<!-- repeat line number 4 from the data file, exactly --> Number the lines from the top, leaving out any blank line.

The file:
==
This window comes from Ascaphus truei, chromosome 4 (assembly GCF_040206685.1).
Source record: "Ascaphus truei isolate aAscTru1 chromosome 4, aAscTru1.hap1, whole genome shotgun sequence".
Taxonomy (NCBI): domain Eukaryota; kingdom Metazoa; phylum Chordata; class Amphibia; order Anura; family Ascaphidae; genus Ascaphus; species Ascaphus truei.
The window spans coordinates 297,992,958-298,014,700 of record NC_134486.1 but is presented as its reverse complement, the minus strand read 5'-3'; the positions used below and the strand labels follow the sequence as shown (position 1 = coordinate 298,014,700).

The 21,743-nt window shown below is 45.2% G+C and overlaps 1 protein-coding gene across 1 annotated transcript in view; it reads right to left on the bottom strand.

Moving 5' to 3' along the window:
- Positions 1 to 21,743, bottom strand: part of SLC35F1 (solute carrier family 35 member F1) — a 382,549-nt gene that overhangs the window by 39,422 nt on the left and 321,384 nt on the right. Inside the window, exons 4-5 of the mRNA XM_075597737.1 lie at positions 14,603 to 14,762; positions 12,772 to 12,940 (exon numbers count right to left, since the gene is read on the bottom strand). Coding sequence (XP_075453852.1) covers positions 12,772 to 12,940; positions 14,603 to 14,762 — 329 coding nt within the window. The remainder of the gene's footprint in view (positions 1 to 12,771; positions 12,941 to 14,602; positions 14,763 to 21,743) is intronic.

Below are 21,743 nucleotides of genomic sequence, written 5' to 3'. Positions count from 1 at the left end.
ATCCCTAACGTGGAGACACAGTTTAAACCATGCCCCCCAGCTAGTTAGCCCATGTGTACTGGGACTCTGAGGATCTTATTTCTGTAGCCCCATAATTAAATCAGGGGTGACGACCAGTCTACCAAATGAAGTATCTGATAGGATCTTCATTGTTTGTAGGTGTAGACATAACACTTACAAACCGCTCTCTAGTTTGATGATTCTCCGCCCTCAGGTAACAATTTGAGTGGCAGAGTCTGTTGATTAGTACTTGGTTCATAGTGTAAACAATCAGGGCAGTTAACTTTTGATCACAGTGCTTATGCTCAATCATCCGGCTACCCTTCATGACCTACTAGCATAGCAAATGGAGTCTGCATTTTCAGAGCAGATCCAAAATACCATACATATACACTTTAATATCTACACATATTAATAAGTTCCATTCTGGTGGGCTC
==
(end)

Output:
The window spans coordinates 297,992,958-298,014,700 of record NC_134486.1 but is presented as its reverse complement, the minus strand read 5'-3'; the positions used below and the strand labels follow the sequence as shown (position 1 = coordinate 298,014,700).